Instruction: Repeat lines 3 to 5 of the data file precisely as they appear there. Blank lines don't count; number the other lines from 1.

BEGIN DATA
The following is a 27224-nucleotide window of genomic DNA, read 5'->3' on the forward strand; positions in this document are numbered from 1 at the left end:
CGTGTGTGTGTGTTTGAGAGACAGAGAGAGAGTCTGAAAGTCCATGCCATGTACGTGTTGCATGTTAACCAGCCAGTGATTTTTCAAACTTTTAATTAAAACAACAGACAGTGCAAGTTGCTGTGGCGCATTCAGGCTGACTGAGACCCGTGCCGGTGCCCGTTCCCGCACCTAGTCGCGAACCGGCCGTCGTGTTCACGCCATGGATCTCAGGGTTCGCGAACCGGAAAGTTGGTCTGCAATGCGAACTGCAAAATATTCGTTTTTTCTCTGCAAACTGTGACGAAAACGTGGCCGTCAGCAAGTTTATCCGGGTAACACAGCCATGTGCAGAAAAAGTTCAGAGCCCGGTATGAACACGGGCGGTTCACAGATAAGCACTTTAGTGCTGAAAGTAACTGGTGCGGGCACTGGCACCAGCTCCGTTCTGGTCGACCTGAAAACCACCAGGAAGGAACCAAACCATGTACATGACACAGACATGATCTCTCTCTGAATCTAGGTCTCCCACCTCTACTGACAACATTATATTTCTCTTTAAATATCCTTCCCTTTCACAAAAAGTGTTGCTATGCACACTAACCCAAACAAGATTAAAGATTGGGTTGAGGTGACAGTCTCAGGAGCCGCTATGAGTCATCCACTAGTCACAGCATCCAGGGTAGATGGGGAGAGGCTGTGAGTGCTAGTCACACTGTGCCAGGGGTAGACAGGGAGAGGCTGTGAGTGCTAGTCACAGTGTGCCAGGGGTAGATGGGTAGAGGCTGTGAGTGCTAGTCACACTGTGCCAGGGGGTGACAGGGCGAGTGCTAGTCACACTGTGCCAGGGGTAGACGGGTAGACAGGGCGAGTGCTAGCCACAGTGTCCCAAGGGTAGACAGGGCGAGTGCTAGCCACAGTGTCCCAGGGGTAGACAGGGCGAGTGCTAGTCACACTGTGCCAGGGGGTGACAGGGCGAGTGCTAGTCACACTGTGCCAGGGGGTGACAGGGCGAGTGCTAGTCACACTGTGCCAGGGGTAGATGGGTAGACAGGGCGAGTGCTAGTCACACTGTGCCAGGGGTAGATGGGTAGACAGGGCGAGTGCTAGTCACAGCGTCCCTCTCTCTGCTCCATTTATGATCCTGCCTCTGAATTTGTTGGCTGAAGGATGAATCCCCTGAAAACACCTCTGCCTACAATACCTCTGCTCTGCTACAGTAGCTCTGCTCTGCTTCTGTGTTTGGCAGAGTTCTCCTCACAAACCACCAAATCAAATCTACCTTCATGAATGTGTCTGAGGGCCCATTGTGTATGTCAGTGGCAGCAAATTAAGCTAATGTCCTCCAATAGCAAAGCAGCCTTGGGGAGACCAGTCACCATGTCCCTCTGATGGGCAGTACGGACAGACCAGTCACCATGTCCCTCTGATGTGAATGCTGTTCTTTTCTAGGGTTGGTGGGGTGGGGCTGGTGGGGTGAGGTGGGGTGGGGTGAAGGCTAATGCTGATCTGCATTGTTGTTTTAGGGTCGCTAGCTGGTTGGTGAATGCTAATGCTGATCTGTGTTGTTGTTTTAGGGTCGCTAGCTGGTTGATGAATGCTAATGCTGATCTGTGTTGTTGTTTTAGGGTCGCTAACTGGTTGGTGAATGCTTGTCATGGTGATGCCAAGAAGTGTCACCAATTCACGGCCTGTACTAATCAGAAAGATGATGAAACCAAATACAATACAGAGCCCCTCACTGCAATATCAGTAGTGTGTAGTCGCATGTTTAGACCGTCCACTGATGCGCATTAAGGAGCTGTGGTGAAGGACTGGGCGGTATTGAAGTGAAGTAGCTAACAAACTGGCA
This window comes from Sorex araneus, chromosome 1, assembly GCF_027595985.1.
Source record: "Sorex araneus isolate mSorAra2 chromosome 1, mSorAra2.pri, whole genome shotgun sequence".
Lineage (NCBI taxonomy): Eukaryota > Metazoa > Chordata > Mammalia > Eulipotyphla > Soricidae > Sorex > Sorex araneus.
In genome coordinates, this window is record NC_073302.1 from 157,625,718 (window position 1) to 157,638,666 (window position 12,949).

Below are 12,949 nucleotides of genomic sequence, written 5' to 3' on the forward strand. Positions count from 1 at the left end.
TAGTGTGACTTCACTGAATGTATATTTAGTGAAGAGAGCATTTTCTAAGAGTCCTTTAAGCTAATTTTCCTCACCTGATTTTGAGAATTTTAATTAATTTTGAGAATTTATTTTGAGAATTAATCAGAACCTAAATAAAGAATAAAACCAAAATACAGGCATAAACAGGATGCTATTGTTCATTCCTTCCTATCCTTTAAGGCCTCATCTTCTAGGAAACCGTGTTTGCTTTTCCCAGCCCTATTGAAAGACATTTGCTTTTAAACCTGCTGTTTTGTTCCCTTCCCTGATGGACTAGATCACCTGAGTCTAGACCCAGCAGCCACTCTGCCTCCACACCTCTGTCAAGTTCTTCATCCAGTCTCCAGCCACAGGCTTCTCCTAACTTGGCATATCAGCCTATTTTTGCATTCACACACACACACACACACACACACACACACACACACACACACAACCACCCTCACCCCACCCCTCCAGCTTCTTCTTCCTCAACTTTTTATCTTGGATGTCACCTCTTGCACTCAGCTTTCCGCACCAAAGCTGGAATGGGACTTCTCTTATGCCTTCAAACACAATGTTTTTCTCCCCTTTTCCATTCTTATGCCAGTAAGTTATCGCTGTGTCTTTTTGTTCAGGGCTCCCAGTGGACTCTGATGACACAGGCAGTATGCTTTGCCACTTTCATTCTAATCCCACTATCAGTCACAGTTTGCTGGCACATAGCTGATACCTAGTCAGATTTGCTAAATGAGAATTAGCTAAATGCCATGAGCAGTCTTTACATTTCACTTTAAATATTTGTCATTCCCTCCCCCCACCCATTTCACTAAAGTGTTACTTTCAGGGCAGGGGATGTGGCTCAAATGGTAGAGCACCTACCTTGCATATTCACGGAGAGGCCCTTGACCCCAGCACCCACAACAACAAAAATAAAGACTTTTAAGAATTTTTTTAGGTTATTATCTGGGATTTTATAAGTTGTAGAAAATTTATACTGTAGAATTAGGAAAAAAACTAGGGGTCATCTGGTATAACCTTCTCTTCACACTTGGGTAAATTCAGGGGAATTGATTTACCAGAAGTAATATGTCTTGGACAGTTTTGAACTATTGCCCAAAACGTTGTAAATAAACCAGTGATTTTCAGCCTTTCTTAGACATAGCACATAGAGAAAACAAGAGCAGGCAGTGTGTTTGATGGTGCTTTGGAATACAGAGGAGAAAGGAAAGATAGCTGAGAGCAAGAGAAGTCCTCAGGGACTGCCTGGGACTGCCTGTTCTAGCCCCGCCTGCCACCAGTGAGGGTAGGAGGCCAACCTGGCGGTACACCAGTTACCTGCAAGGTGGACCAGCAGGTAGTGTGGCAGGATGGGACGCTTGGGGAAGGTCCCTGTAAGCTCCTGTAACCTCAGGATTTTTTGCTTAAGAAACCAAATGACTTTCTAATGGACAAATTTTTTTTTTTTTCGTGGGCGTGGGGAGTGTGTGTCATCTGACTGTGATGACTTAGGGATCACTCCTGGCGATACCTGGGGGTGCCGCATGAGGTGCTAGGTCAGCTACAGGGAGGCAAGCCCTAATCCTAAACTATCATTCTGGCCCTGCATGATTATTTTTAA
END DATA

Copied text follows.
This window comes from Sorex araneus, chromosome 1, assembly GCF_027595985.1.
Source record: "Sorex araneus isolate mSorAra2 chromosome 1, mSorAra2.pri, whole genome shotgun sequence".
Lineage (NCBI taxonomy): Eukaryota > Metazoa > Chordata > Mammalia > Eulipotyphla > Soricidae > Sorex > Sorex araneus.